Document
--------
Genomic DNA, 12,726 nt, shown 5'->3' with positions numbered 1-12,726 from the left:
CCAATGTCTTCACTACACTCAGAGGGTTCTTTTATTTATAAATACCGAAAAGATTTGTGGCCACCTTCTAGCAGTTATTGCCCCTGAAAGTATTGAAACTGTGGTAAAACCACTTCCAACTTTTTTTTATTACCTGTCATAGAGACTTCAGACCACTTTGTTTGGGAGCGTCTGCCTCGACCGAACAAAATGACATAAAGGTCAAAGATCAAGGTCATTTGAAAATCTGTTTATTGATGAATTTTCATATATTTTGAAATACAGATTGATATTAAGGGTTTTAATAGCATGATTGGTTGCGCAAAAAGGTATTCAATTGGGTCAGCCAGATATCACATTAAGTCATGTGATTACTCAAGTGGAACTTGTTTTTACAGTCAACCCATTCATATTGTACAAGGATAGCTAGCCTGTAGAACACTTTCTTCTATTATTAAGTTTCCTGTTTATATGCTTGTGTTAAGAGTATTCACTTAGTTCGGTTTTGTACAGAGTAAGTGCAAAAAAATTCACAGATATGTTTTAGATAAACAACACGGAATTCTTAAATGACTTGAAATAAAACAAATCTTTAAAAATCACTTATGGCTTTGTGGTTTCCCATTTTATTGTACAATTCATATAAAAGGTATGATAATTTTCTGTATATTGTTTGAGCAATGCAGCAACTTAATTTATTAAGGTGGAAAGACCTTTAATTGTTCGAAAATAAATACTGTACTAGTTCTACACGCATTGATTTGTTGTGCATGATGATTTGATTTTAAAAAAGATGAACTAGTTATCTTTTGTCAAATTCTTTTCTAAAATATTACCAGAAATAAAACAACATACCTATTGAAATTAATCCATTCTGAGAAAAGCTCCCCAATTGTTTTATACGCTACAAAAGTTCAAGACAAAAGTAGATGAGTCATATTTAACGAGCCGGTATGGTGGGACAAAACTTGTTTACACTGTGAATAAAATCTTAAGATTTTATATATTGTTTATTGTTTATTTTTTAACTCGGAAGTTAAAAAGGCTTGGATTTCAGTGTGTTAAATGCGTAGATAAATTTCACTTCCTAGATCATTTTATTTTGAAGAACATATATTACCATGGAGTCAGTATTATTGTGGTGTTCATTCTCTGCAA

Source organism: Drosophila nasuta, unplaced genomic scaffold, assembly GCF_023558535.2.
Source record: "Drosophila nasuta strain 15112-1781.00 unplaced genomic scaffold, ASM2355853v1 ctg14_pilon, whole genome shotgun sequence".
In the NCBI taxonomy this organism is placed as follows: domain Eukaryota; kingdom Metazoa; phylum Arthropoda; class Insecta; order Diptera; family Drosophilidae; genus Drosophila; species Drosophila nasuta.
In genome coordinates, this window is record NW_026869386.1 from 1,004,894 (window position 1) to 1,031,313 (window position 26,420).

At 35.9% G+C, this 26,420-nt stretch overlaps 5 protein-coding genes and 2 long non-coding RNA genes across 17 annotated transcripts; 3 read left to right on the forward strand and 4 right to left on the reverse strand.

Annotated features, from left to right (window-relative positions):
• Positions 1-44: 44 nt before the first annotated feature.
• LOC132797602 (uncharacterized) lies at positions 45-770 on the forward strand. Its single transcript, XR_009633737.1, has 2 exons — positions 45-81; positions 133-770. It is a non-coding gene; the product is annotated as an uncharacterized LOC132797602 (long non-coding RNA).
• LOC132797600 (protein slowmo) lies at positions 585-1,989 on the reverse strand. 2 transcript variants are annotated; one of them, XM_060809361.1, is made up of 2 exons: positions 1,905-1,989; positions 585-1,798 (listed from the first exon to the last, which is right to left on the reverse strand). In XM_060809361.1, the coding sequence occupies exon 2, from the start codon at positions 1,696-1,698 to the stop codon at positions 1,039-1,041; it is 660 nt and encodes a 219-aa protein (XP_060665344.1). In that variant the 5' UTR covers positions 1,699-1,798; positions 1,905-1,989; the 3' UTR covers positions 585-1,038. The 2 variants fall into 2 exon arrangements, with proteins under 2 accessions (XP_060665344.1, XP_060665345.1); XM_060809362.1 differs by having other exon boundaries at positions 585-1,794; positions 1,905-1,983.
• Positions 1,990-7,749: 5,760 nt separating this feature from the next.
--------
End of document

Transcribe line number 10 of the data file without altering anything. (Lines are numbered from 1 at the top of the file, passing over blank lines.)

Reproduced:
• LOC132797602 (uncharacterized) lies at positions 45-770 on the forward strand. Its single transcript, XR_009633737.1, has 2 exons — positions 45-81; positions 133-770. It is a non-coding gene; the product is annotated as an uncharacterized LOC132797602 (long non-coding RNA).